Cocaine smugglers cash in on political struggle in Guinea-Bissau
Islamist militants are thought to be tapping into drug money to finance operations in the region
Bissau — A political feud in the sleepy capital of Guinea-Bissau is threatening to push one of the world’s poorest countries back to being a haven for gangs smuggling cocaine into Europe and open the door to Islamist militants. Today the only sign of the crisis is an armoured vehicle of African peacekeepers next to the Portuguese colonial palace home of President Jose Mario Vaz, who is involved in a bitter power struggle with his own party, known as PAIGC, and has fired six prime ministers since he took power in 2014. Instability has wracked the West African nation since independence in 1974, and no president has finished his term since the first multiparty elections in 1994. The political deadlock prompted foreign donors to suspend at least $1.2bn in aid and weakened a state plagued by rampant corruption. That has made the coastal nation ripe once again for drug traffickers who more than a decade ago began using it as a hub for Europe-bound cocaine.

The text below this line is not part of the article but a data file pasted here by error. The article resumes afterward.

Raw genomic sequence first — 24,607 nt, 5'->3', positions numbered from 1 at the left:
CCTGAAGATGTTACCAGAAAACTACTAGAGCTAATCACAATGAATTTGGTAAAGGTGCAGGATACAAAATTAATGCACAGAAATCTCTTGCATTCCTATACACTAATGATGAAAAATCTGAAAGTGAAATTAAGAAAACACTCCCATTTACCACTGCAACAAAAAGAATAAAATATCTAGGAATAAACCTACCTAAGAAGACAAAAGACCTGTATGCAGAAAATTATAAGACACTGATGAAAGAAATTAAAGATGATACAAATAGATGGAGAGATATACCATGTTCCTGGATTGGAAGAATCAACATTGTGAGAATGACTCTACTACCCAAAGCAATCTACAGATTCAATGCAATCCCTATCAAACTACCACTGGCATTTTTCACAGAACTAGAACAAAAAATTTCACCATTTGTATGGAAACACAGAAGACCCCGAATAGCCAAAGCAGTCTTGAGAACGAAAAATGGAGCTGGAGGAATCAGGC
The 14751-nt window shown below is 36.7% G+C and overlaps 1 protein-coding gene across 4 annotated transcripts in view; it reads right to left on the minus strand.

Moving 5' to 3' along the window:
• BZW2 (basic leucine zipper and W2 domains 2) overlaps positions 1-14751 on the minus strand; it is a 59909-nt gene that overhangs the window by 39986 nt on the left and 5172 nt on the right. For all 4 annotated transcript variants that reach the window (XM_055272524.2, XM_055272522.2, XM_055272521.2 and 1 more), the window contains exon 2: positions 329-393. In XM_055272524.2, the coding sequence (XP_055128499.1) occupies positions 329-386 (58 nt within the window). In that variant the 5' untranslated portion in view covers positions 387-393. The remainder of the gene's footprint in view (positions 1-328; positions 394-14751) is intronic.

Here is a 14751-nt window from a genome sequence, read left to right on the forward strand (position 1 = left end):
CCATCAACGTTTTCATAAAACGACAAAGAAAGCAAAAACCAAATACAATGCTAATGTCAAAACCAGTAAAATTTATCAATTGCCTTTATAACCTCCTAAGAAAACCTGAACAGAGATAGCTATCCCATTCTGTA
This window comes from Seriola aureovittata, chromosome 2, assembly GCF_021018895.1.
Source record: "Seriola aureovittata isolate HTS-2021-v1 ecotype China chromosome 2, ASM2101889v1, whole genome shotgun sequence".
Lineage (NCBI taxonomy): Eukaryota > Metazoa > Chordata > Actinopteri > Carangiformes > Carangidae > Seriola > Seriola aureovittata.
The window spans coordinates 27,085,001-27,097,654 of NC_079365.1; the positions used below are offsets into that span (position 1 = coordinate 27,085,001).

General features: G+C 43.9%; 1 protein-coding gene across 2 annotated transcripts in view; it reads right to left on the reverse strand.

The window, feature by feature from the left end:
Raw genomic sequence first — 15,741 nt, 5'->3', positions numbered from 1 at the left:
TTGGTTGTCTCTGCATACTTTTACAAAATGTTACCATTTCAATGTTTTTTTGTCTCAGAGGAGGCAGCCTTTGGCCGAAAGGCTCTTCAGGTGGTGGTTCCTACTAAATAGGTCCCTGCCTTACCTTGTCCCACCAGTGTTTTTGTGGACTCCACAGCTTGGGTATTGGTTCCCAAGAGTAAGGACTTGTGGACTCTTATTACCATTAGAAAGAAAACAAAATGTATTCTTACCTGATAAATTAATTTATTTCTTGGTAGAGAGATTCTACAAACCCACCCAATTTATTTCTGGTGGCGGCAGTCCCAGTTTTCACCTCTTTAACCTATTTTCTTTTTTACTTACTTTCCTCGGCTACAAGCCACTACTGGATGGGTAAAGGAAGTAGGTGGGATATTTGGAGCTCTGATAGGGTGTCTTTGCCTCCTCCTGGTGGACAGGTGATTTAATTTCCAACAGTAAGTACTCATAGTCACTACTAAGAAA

“A prolongation of the cri...